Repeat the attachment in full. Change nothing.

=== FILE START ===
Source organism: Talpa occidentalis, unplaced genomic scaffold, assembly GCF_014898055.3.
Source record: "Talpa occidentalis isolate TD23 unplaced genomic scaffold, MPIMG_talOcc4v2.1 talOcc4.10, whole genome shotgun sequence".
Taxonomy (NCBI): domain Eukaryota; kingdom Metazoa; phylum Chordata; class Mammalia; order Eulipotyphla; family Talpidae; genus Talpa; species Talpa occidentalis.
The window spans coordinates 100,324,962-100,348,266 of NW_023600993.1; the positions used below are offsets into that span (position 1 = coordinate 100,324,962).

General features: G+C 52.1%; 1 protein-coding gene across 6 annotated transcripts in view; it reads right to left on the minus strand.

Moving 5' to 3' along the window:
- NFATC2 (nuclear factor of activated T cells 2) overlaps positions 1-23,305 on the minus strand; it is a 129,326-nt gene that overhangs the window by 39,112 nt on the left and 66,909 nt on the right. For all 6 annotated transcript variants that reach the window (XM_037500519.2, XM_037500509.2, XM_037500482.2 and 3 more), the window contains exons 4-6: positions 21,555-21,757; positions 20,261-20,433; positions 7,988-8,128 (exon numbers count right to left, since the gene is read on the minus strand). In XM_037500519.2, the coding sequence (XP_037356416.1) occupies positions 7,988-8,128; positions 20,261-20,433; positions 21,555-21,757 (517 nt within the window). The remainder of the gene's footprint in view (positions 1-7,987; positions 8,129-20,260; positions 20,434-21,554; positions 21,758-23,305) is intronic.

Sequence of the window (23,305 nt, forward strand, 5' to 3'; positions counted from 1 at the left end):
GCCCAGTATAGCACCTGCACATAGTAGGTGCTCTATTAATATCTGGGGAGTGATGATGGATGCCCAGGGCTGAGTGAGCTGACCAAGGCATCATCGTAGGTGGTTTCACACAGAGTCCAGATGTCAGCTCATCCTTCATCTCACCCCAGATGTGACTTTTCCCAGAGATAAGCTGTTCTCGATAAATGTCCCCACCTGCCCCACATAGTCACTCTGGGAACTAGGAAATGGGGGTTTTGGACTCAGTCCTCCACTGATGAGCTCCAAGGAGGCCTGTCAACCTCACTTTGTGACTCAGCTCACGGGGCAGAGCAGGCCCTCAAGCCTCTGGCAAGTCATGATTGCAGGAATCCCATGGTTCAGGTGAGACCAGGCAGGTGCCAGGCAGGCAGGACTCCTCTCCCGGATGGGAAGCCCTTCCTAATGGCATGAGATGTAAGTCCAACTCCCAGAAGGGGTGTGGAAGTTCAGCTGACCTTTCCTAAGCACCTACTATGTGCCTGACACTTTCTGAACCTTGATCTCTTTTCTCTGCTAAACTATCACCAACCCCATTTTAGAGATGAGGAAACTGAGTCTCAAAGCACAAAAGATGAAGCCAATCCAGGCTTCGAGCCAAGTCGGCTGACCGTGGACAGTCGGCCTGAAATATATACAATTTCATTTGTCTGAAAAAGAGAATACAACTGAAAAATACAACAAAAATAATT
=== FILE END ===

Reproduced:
Source organism: Talpa occidentalis, unplaced genomic scaffold, assembly GCF_014898055.3.
Source record: "Talpa occidentalis isolate TD23 unplaced genomic scaffold, MPIMG_talOcc4v2.1 talOcc4.10, whole genome shotgun sequence".
Taxonomy (NCBI): domain Eukaryota; kingdom Metazoa; phylum Chordata; class Mammalia; order Eulipotyphla; family Talpidae; genus Talpa; species Talpa occidentalis.
The window spans coordinates 100,324,962-100,348,266 of NW_023600993.1; the positions used below are offsets into that span (position 1 = coordinate 100,324,962).

General features: G+C 52.1%; 1 protein-coding gene across 6 annotated transcripts in view; it reads right to left on the minus strand.

Moving 5' to 3' along the window:
- NFATC2 (nuclear factor of activated T cells 2) overlaps positions 1-23,305 on the minus strand; it is a 129,326-nt gene that overhangs the window by 39,112 nt on the left and 66,909 nt on the right. For all 6 annotated transcript variants that reach the window (XM_037500519.2, XM_037500509.2, XM_037500482.2 and 3 more), the window contains exons 4-6: positions 21,555-21,757; positions 20,261-20,433; positions 7,988-8,128 (exon numbers count right to left, since the gene is read on the minus strand). In XM_037500519.2, the coding sequence (XP_037356416.1) occupies positions 7,988-8,128; positions 20,261-20,433; positions 21,555-21,757 (517 nt within the window). The remainder of the gene's footprint in view (positions 1-7,987; positions 8,129-20,260; positions 20,434-21,554; positions 21,758-23,305) is intronic.

Sequence of the window (23,305 nt, forward strand, 5' to 3'; positions counted from 1 at the left end):
GCCCAGTATAGCACCTGCACATAGTAGGTGCTCTATTAATATCTGGGGAGTGATGATGGATGCCCAGGGCTGAGTGAGCTGACCAAGGCATCATCGTAGGTGGTTTCACACAGAGTCCAGATGTCAGCTCATCCTTCATCTCACCCCAGATGTGACTTTTCCCAGAGATAAGCTGTTCTCGATAAATGTCCCCACCTGCCCCACATAGTCACTCTGGGAACTAGGAAATGGGGGTTTTGGACTCAGTCCTCCACTGATGAGCTCCAAGGAGGCCTGTCAACCTCACTTTGTGACTCAGCTCACGGGGCAGAGCAGGCCCTCAAGCCTCTGGCAAGTCATGATTGCAGGAATCCCATGGTTCAGGTGAGACCAGGCAGGTGCCAGGCAGGCAGGACTCCTCTCCCGGATGGGAAGCCCTTCCTAATGGCATGAGATGTAAGTCCAACTCCCAGAAGGGGTGTGGAAGTTCAGCTGACCTTTCCTAAGCACCTACTATGTGCCTGACACTTTCTGAACCTTGATCTCTTTTCTCTGCTAAACTATCACCAACCCCATTTTAGAGATGAGGAAACTGAGTCTCAAAGCACAAAAGATGAAGCCAATCCAGGCTTCGAGCCAAGTCGGCTGACCGTGGACAGTCGGCCTGAAATATATACAATTTCATTTGTCTGAAAAAGAGAATACAACTGAAAAATACAACAAAAATAATT